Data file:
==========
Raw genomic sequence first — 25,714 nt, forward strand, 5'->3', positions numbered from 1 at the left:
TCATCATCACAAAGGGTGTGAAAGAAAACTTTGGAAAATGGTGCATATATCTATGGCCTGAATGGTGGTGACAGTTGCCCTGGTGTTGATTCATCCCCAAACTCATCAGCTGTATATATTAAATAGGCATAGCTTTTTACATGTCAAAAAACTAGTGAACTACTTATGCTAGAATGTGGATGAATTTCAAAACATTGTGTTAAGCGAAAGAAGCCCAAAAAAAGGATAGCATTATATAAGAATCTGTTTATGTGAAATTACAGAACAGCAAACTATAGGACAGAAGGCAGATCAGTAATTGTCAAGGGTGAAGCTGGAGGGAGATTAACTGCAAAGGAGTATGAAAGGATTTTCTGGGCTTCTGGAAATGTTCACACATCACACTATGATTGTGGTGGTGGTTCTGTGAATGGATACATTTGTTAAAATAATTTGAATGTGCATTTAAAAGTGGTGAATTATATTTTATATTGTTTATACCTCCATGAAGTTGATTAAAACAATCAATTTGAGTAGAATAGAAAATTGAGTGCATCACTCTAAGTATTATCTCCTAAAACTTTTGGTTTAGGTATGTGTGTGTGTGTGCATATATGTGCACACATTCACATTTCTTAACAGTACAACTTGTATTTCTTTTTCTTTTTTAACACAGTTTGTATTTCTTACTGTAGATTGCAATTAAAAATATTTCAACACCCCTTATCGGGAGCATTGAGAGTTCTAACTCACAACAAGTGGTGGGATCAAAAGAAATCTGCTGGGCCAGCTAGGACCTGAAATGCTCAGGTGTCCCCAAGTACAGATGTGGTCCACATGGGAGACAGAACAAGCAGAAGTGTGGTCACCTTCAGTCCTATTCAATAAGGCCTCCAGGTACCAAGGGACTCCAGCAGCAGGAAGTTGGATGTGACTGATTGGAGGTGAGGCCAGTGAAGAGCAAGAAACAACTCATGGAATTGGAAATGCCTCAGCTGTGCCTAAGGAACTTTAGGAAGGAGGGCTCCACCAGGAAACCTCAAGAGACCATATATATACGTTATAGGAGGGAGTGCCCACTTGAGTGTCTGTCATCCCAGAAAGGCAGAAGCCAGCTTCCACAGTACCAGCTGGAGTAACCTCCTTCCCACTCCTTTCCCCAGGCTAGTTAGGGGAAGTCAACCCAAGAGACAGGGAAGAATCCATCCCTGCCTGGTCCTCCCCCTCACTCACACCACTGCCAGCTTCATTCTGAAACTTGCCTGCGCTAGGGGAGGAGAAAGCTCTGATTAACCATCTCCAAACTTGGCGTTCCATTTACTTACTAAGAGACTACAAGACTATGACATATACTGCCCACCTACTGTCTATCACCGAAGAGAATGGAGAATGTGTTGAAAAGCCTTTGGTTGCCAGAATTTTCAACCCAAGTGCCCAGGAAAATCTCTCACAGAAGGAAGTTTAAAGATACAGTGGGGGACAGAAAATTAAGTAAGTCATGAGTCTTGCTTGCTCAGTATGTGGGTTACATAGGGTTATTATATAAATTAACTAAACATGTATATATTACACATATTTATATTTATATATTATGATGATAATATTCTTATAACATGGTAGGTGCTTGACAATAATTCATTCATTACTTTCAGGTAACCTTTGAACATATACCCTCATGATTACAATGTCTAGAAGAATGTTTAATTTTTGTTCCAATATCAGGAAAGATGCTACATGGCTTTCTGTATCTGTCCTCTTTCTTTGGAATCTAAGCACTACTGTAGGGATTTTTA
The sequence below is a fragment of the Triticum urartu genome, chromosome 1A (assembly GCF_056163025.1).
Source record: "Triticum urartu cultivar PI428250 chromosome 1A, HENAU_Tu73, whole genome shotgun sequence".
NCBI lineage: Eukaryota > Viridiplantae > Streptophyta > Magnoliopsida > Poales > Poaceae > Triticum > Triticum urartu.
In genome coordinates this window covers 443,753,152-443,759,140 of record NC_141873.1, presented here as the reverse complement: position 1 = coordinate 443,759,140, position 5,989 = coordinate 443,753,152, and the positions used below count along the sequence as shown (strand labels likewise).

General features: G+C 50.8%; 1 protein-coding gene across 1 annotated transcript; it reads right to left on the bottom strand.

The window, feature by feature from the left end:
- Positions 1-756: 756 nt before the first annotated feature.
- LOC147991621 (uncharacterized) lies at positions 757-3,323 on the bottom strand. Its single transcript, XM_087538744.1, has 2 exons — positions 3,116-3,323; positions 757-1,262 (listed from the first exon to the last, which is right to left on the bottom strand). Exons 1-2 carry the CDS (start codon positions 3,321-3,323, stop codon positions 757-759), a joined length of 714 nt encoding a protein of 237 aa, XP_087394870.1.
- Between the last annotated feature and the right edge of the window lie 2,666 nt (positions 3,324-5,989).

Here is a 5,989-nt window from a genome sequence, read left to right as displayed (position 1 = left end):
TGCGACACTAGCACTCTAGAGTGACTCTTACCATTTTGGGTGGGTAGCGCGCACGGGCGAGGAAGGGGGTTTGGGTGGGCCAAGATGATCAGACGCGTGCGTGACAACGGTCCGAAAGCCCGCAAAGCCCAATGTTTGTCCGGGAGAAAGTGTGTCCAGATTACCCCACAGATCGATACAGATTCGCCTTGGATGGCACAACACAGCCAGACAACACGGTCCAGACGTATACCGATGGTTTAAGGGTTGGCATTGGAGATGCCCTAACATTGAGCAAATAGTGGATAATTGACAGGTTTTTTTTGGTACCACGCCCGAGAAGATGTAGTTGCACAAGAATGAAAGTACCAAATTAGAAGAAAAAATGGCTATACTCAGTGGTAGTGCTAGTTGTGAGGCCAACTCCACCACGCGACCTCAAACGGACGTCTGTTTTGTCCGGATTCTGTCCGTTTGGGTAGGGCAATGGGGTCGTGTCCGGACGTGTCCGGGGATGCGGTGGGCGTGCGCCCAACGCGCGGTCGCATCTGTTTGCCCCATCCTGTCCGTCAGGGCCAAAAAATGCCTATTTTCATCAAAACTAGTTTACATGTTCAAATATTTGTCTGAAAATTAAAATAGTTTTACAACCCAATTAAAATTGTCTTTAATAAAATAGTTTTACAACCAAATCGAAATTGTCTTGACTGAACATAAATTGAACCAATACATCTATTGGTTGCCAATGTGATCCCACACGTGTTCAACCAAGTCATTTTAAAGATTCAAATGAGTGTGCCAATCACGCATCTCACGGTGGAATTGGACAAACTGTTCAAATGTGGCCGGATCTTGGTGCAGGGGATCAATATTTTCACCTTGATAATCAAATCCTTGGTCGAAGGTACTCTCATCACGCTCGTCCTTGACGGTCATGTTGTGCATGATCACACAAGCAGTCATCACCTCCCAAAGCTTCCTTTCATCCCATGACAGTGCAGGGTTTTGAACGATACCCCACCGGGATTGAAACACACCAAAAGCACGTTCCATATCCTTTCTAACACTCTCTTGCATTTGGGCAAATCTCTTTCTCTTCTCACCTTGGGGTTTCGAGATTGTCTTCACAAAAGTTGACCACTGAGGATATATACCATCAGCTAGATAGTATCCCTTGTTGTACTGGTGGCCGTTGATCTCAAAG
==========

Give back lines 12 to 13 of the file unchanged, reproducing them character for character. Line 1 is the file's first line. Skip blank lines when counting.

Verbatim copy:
Here is a 5,989-nt window from a genome sequence, read left to right as displayed (position 1 = left end):
TGCGACACTAGCACTCTAGAGTGACTCTTACCATTTTGGGTGGGTAGCGCGCACGGGCGAGGAAGGGGGTTTGGGTGGGCCAAGATGATCAGACGCGTGCGTGACAACGGTCCGAAAGCCCGCAAAGCCCAATGTTTGTCCGGGAGAAAGTGTGTCCAGATTACCCCACAGATCGATACAGATTCGCCTTGGATGGCACAACACAGCCAGACAACACGGTCCAGACGTATACCGATGGTTTAAGGGTTGGCATTGGAGATGCCCTAACATTGAGCAAATAGTGGATAATTGACAGGTTTTTTTTGGTACCACGCCCGAGAAGATGTAGTTGCACAAGAATGAAAGTACCAAATTAGAAGAAAAAATGGCTATACTCAGTGGTAGTGCTAGTTGTGAGGCCAACTCCACCACGCGACCTCAAACGGACGTCTGTTTTGTCCGGATTCTGTCCGTTTGGGTAGGGCAATGGGGTCGTGTCCGGACGTGTCCGGGGATGCGGTGGGCGTGCGCCCAACGCGCGGTCGCATCTGTTTGCCCCATCCTGTCCGTCAGGGCCAAAAAATGCCTATTTTCATCAAAACTAGTTTACATGTTCAAATATTTGTCTGAAAATTAAAATAGTTTTACAACCCAATTAAAATTGTCTTTAATAAAATAGTTTTACAACCAAATCGAAATTGTCTTGACTGAACATAAATTGAACCAATACATCTATTGGTTGCCAATGTGATCCCACACGTGTTCAACCAAGTCATTTTAAAGATTCAAATGAGTGTGCCAATCACGCATCTCACGGTGGAATTGGACAAACTGTTCAAATGTGGCCGGATCTTGGTGCAGGGGATCAATATTTTCACCTTGATAATCAAATCCTTGGTCGAAGGTACTCTCATCACGCTCGTCCTTGACGGTCATGTTGTGCATGATCACACAAGCAGTCATCACCTCCCAAAGCTTCCTTTCATCCCATGACAGTGCAGGGTTTTGAACGATACCCCACCGGGATTGAAACACACCAAAAGCACGTTCCATATCCTTTCTAACACTCTCTTGCATTTGGGCAAATCTCTTTCTCTTCTCACCTTGGGGTTTCGAGATTGTCTTCACAAAAGTTGACCACTGAGGATATATACCATCAGCTAGATAGTATCCCTTGTTGTACTGGTGGCCGTTGATCTCAAAG